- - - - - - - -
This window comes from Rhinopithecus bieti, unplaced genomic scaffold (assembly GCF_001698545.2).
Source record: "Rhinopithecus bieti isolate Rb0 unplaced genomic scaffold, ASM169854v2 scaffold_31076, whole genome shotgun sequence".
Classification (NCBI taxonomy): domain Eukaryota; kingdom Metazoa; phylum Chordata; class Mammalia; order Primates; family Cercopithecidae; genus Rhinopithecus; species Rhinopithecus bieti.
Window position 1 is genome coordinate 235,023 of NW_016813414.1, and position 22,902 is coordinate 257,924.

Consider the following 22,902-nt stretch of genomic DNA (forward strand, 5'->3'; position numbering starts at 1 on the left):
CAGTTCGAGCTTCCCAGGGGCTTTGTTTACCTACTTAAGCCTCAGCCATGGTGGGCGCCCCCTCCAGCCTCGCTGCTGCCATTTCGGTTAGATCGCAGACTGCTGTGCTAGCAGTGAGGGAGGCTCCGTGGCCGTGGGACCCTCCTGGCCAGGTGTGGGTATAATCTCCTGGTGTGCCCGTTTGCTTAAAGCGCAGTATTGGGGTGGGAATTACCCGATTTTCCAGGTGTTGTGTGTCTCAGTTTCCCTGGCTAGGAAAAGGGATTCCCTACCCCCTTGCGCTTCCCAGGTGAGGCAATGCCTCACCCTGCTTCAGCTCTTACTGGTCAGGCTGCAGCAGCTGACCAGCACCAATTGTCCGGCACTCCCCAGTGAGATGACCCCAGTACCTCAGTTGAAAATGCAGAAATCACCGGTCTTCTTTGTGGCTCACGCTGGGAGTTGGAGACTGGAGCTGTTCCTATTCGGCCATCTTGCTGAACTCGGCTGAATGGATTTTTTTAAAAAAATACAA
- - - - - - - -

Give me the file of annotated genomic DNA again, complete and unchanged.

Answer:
This window comes from Rhinopithecus bieti, unplaced genomic scaffold (assembly GCF_001698545.2).
Source record: "Rhinopithecus bieti isolate Rb0 unplaced genomic scaffold, ASM169854v2 scaffold_31076, whole genome shotgun sequence".
Classification (NCBI taxonomy): domain Eukaryota; kingdom Metazoa; phylum Chordata; class Mammalia; order Primates; family Cercopithecidae; genus Rhinopithecus; species Rhinopithecus bieti.
Window position 1 is genome coordinate 235,023 of NW_016813414.1, and position 22,902 is coordinate 257,924.

Consider the following 22,902-nt stretch of genomic DNA (forward strand, 5'->3'; position numbering starts at 1 on the left):
CAGTTCGAGCTTCCCAGGGGCTTTGTTTACCTACTTAAGCCTCAGCCATGGTGGGCGCCCCCTCCAGCCTCGCTGCTGCCATTTCGGTTAGATCGCAGACTGCTGTGCTAGCAGTGAGGGAGGCTCCGTGGCCGTGGGACCCTCCTGGCCAGGTGTGGGTATAATCTCCTGGTGTGCCCGTTTGCTTAAAGCGCAGTATTGGGGTGGGAATTACCCGATTTTCCAGGTGTTGTGTGTCTCAGTTTCCCTGGCTAGGAAAAGGGATTCCCTACCCCCTTGCGCTTCCCAGGTGAGGCAATGCCTCACCCTGCTTCAGCTCTTACTGGTCAGGCTGCAGCAGCTGACCAGCACCAATTGTCCGGCACTCCCCAGTGAGATGACCCCAGTACCTCAGTTGAAAATGCAGAAATCACCGGTCTTCTTTGTGGCTCACGCTGGGAGTTGGAGACTGGAGCTGTTCCTATTCGGCCATCTTGCTGAACTCGGCTGAATGGATTTTTTTAAAAAAATACAA